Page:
Pluto won’t be the only world the New Horizons spacecraft gets a good look at.
In 2007, New Horizons caught an angry volcano in the act of exploding. Blasting plumes of material 180 miles into the sky, the volcano is called Tvashtar — and it’s located on Io, one of Jupiter’s four largest moons.
Scheduled to rendezvous with Pluto in just three days (!), New Horizons captured this glimpse of Io during a tour of the Jupiter system in 2007. It used that encounter to uncover information about the giant planet and its enigmatic moons.
Why Jupiter? Even though New Horizons is the fastest spacecraft ever launched, it needed a bit of help on its 3-billion-mile journey to Pluto. As the spacecraft swung around Jupiter, it used the planet’s gravity as a speed booster and ultimately shaved almost four years off its total travel time to Pluto. (Learn more about the historic mission to Pluto on the National Geographic Channel.)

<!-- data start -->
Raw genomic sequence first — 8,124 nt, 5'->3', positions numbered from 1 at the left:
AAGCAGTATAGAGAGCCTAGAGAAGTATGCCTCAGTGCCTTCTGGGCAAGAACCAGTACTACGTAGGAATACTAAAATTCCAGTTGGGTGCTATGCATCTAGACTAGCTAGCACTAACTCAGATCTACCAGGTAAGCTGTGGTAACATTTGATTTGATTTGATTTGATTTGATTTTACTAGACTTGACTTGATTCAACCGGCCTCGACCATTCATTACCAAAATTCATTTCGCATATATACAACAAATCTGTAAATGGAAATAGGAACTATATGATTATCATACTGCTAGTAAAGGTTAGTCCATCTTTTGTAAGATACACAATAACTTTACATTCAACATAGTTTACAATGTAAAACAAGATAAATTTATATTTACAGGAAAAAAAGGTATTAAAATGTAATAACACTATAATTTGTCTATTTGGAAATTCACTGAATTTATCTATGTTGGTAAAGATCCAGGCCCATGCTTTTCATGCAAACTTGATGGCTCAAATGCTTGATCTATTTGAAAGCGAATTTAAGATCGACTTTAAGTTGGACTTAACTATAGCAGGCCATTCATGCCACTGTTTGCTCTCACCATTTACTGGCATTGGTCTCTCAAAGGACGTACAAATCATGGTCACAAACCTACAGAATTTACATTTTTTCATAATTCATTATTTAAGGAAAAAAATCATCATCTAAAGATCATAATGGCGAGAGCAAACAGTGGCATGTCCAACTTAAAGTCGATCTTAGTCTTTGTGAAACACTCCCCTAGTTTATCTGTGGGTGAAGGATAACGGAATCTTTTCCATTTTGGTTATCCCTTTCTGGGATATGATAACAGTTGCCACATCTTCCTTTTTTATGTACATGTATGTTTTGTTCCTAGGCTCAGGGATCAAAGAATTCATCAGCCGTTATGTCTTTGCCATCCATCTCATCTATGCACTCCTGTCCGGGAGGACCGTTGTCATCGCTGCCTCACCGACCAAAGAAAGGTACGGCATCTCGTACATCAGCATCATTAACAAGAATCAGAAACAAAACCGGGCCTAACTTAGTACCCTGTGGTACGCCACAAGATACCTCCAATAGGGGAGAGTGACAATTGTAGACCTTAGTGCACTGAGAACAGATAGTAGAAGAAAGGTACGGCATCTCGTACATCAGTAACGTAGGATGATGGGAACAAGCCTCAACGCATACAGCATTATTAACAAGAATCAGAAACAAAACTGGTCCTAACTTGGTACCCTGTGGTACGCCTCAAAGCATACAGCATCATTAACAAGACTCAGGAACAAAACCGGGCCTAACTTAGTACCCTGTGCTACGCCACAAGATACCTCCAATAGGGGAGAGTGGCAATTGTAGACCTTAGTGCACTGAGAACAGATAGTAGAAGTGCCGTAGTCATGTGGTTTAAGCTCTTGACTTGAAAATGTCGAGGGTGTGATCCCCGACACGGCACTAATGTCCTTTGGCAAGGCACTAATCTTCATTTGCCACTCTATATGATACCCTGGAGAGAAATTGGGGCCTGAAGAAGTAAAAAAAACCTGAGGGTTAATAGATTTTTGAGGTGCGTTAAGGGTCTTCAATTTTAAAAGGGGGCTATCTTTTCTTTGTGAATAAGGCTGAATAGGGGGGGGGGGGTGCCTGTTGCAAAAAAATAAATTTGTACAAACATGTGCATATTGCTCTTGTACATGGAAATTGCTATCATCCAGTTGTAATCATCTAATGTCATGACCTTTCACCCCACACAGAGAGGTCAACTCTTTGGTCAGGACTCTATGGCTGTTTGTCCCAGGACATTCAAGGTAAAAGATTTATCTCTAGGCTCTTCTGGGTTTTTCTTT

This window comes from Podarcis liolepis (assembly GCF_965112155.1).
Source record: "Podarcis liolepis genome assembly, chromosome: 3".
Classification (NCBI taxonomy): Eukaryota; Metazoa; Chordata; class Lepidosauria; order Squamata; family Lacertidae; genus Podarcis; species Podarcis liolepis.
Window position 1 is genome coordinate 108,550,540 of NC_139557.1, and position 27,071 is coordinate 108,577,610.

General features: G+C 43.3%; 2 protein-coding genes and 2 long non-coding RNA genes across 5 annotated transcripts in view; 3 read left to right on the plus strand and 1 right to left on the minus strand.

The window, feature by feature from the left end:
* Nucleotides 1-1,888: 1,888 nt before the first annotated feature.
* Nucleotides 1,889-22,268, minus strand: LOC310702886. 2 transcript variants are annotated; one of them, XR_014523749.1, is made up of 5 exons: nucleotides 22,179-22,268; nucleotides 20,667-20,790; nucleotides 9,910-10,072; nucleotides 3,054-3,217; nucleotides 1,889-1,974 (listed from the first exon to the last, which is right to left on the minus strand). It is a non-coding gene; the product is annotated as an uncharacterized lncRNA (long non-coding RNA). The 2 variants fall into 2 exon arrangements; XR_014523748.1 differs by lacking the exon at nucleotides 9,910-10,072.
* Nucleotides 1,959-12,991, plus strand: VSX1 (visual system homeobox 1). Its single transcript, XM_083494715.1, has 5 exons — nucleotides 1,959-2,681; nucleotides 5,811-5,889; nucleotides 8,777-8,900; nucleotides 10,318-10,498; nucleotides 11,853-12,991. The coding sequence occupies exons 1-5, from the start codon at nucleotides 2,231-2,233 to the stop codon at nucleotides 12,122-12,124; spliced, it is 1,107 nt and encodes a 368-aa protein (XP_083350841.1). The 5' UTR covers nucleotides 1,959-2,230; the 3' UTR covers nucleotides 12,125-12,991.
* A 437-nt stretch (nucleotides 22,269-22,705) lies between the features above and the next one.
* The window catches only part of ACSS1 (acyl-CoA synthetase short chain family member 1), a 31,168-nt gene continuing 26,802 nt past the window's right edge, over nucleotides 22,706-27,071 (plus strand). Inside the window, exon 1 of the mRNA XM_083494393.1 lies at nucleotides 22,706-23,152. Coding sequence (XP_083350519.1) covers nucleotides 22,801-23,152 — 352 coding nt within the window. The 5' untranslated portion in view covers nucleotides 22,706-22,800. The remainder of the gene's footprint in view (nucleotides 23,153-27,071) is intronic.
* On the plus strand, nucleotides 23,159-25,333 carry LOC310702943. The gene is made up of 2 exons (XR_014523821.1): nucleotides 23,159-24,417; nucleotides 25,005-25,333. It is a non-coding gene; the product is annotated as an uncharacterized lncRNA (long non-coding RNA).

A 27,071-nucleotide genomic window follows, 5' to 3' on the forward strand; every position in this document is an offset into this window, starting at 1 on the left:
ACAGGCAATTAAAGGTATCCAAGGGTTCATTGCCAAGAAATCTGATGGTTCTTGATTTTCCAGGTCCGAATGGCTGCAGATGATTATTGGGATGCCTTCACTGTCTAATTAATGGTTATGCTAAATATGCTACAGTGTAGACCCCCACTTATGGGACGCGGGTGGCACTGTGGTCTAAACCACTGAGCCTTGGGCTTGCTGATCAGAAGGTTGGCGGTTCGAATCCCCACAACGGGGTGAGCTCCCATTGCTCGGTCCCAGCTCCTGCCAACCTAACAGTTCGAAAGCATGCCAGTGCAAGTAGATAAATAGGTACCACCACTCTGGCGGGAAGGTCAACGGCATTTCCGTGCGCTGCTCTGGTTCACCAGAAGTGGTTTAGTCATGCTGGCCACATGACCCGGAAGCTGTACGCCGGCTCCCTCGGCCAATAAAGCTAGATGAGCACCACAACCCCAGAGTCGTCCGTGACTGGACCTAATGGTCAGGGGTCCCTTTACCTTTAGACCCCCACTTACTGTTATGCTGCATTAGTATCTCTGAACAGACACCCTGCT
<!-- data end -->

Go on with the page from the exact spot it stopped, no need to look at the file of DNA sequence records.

But in addition to simply getting to Pluto sooner, New Horizons used the opportunity to do a bit of science. Flying through the Jupiter system let the spacecraft and its team not only test the on-board instruments, but address some outstanding questions about how Jupiter works. In all, New Horizons made around 700 observations during its visit — many more observations than it will make during next week’s Pluto flyby.
In addition to beautiful images (some of which are in the gallery above), the spacecraft returned data about Jupiter’s weather systems — such as polar lightning and ammonia clouds — and the planet’s auroras, its thin, moon-sculpted rings, and magnetic tail. Finally, it took a really good look at Io, the most volcanic body in the solar system, and mapped the regions where the moon was erupting.
One-Hour Special Mission Pluto hosted by Jason Silva premieres Tuesday, July 14 at 9/8c on National Geographic Channel.